The 2016 presidential election hasn't been the friendliest affair. For example, just last night, Donald Trump called Hillary Clinton 'the Devil' and said that he'd throw her in jail. When asked to say something nice about Donald Trump, Hillary Clinton, who previously called Trump supporters "deplorable," complimented his kids—but not him. Clearly, Trump and Hillary aren't exactly best friends. But the hostility between the two candidates is spilling over to their supporters, too.
According to a recent poll from Monmouth University, one in 14 voters say they've lost or ended a friendship because of this year's presidential race. That's right, while Chelsea Clinton and Ivanka Trump have remained friends despite their parents, 7 percent of American voters haven't been so lucky.
As one candidate tries to "Make America Great Again," the vast majority—70 percent—of American voters say this election has brought out the worst in people. On the other hand, a measly 4 percent of voters say that this year's presidential campaign has brought out the best in people.
Only 9 percent of Americans are "satisfied" with our nation's politics, and only 3 percent are "happy" with it. On the other hand, about 66 percent of American voters are "dissatisfied," and 20 percent are downright "angry."
Are the tough campaigns justified, though? Overall, only 30 percent of voters think that the harsh language used in politics today is justified, with 65 percent saying it's unjustified. However, almost half—47 percent—of Trump supporters think that the campaign's harsh language is justified, with only 17 percent of Clinton supporters finding it justified. Where's the harsh language coming from? Half of voters think both sides are equally to blame, but 37 percent blame Trump with only 11 percent say Clinton is more to blame. Of Clinton supporters, 68 percent blame it more on Trump, with 28 percent blaming each side equally. But more than two-thirds of Trump supporters (67 percent) say it's equally both candidates' fault, with 23 percent blaming Clinton and her supporters for the intense language.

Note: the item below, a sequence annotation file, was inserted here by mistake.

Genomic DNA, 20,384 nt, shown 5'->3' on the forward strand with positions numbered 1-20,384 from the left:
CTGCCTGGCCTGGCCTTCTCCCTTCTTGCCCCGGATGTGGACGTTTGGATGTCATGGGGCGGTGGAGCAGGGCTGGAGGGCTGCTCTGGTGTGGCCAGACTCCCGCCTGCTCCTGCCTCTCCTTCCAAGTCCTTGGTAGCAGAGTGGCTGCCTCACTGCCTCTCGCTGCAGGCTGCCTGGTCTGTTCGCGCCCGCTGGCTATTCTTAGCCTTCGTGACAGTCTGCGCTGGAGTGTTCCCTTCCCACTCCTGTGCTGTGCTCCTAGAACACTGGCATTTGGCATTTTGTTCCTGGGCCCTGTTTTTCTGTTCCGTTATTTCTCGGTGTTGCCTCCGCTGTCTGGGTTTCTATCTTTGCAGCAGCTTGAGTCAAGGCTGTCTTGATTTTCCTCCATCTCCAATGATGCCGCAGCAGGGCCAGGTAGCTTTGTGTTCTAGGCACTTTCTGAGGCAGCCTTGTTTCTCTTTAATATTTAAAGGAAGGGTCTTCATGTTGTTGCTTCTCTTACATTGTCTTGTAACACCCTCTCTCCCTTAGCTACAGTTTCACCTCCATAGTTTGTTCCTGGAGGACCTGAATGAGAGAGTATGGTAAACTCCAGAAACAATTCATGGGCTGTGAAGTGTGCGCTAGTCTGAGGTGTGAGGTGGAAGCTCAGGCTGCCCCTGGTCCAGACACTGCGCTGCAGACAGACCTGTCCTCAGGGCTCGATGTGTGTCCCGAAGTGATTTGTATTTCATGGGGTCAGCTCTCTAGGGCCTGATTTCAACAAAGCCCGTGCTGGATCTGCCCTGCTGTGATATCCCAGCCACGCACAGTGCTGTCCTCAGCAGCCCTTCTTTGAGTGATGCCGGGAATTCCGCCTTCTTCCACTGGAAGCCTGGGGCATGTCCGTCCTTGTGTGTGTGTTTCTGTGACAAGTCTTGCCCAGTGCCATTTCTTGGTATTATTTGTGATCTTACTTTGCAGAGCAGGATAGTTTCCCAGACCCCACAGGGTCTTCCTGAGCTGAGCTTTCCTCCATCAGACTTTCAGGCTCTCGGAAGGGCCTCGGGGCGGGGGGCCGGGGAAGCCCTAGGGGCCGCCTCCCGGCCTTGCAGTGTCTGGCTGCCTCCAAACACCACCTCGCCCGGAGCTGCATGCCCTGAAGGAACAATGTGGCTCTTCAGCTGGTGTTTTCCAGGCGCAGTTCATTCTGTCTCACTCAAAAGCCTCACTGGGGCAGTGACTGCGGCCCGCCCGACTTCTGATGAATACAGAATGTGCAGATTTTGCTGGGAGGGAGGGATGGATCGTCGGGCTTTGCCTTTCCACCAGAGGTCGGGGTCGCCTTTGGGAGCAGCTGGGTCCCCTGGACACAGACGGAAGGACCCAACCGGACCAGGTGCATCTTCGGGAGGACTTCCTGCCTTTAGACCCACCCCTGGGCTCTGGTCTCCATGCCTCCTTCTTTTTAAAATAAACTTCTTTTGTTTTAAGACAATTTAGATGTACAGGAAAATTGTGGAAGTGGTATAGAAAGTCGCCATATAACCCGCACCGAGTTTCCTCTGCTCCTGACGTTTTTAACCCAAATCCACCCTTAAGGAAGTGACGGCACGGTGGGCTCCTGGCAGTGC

The Monmouth University Polling Institute's director Patrick Murray explained, "Half of Trump supporters seem to be saying let the expletives fly, but many voters blame both sides equally for the negative tone of this year's campaign."
When it comes to friends, 9 percent of Clinton supporters, 6 percent of Trump supporters, and 3 percent of everybody else have cut off friendships over the election. That's a pretty solid number, and you're likely to know someone who has lost a friend over politics. However, in past political campaigns, roughly 7 percent of voters also said that they had lost friendships, so politics suck regardless of the election.